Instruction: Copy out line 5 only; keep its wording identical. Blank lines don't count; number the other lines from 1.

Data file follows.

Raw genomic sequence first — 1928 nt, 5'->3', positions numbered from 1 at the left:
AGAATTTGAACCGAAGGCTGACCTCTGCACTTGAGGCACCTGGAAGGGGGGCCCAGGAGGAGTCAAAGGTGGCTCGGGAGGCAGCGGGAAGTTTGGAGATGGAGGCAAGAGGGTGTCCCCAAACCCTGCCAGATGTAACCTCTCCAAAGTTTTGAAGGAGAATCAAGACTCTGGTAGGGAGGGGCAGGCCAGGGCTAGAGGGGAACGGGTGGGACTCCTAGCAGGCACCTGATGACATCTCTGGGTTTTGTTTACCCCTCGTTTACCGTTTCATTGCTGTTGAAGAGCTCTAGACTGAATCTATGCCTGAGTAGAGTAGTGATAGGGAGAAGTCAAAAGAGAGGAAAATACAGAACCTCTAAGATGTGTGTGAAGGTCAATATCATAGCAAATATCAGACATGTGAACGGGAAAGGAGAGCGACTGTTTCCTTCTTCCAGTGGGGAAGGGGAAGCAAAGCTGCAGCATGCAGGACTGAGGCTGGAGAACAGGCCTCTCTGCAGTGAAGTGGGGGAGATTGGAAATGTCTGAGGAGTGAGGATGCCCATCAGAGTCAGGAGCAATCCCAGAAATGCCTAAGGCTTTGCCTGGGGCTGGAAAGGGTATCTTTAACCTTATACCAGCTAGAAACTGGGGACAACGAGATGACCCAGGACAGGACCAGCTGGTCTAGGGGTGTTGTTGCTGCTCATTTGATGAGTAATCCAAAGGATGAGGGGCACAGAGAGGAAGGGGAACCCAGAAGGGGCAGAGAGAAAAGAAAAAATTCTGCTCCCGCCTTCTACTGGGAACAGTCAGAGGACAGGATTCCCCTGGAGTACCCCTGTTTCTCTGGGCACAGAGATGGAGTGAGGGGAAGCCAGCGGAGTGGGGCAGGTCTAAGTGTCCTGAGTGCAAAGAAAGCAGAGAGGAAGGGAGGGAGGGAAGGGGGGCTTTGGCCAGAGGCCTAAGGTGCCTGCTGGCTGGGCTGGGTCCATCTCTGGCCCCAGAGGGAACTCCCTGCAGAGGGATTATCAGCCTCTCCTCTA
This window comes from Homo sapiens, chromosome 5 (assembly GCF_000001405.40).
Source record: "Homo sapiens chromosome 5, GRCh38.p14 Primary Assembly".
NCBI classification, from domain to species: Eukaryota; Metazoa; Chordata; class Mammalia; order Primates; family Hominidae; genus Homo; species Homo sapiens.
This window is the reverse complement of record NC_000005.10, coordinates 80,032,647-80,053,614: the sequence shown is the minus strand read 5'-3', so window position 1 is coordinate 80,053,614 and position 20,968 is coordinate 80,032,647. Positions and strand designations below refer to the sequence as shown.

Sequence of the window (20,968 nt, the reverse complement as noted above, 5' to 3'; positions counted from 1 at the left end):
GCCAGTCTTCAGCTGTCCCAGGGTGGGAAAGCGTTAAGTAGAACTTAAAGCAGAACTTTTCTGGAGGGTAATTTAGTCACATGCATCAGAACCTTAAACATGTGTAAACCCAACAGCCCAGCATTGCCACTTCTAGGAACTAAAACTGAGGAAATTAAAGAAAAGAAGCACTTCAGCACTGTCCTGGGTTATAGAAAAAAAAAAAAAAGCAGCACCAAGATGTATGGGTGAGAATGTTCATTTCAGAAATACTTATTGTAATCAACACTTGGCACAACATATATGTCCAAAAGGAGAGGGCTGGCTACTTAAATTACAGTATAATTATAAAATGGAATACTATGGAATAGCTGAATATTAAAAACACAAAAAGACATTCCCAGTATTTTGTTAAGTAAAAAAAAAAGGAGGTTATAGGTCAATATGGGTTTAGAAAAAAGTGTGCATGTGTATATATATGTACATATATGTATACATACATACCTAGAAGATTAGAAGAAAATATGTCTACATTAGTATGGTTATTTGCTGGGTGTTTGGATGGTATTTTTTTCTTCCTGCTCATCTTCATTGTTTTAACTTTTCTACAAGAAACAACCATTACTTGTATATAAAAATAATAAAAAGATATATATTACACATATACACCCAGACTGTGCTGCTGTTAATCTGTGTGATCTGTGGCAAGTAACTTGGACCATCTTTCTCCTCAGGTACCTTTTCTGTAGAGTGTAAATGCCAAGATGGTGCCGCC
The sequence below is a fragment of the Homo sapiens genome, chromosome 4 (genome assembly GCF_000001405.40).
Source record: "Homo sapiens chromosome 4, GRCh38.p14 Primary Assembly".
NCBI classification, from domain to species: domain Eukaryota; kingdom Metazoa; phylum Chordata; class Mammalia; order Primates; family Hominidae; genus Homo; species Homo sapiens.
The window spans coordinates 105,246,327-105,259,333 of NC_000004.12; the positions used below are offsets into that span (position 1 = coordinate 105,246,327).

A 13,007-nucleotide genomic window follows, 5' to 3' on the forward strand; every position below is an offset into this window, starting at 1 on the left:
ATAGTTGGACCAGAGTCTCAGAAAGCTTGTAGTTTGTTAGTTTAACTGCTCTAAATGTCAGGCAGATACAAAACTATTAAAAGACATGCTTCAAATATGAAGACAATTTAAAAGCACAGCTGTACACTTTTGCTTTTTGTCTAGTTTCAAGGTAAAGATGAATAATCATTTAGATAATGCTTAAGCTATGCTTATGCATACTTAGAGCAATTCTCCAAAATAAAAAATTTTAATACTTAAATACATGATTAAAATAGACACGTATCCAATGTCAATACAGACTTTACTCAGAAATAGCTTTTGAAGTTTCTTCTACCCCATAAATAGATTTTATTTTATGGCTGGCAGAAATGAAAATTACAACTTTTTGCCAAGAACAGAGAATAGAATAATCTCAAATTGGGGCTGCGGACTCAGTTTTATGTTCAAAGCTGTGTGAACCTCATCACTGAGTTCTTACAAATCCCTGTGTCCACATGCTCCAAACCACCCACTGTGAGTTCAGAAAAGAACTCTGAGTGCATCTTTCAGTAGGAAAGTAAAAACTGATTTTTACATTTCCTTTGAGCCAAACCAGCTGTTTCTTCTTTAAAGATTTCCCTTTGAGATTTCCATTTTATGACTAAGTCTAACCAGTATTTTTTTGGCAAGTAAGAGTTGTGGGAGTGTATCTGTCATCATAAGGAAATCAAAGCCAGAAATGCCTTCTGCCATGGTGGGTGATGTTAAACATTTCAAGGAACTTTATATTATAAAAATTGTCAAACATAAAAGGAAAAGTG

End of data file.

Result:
NCBI classification, from domain to species: Eukaryota; Metazoa; Chordata; class Mammalia; order Primates; family Hominidae; genus Homo; species Homo sapiens.